Business Strategies – Sales
Business Strategies – Sales

Business Strategies – Sales

Business Strategies


In our experience, the process of Sales, whether the organisation is in a start-up phase or indeed has been long-established, is often undervalued by leadership teams, & this can lead to critical damage to the long-term viability of the organisation. For example:

  • In a start-up enterprise, funds are often not available to invest in quality selling tools & / or the company cannot afford a dedicated sales team. Therefore, individuals with limited experience & few or no sales tools – are expected to deliver the sales plan (assuming that there is one in the first place!).
  • In an established company, there is often a “perceived wisdom”, that the customers will continue buying whatever happens, & therefore the Sales team have limited value, or even worse, are seen as “an expense or liability” rather than “an asset”, & are treated as such.

At gutowski and milner, we have first-hand experience of both of the above approaches, where in essence, insufficient priority / attention is given to Sales, & the business suffers accordingly & never reaches its full potential.

Before we dive into the details of Sales, we should step back, & consider the wider or helicopter view.

In order for any organisation to be successful, it (the leadership team + Stakeholders), need to regularly ask themselves the following types of questions:

  • What is the purpose of the organisation? What problem are we solving?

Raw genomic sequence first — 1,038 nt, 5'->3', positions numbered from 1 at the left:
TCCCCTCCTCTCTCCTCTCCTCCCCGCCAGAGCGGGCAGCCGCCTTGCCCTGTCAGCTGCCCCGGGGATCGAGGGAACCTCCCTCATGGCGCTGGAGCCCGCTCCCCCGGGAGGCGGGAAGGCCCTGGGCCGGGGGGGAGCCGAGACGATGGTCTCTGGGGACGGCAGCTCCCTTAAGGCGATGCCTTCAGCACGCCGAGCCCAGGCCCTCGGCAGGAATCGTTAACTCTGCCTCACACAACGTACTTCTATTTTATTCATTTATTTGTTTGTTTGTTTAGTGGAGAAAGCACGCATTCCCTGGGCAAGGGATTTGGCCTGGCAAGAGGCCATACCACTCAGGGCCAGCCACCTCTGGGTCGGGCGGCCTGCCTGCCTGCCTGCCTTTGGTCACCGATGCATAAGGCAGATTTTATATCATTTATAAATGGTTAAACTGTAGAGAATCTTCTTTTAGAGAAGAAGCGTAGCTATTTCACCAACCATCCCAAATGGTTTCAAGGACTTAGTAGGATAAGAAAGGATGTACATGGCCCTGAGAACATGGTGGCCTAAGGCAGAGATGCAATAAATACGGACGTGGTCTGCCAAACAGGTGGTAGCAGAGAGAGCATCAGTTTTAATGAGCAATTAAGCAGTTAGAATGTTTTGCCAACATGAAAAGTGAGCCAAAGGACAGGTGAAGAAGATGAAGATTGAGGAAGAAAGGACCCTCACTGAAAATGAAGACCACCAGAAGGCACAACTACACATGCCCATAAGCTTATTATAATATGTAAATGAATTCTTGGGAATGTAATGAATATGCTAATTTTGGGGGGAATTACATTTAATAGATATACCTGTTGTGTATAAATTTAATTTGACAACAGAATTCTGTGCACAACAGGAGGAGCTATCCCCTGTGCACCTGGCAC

• Do we know in detail the requirements of our customers? What are their key challenges?
  • What are our products / services USP’s?
  • How are we differentiating ourselves from the competition?
  • Where are there growth opportunities?
  • How can we maximise our profitability? Does our pricing model work?
  • Do we have the right sales resources available in the right roles / locations?
  • Is the organisation set-up correctly for all stages of the Selling process?

From these types of questions (the above is far from exhaustive), we will build up a picture of where we are & what is needed.

Now, a definition of Sales can be considered as the exchange of funds for physical goods &  or services. Increasingly, the trend in many countries is for this activity to occur “on line” rather than in person, however, whether it’s a digital or indeed a physical transaction – the principals of Sales are unaffected in our view.

Photo of Michael Gutowski
Michael Gutowski – Managing Partner

There are numerous types of Sales, including as an example “Inside Sales”, “SPIN selling”, “Challenger selling” & “Value selling”. In this blog, we will not focus on this subject specifically, however, will come back to it at a later date.

What is important to understand (& is applicable to all types of sales), is the Sales process. This needs to be clearly understood by those involved in the Sales, but also by the wider company & of course the leadership team.

The Sales process is a defined series of steps (sometimes referred to as the customer journey) – leading to the completion of the Sale, ie, funds being transferred from the customer to the organisation, at the agreed price & on time. The Sales process is often defined as being: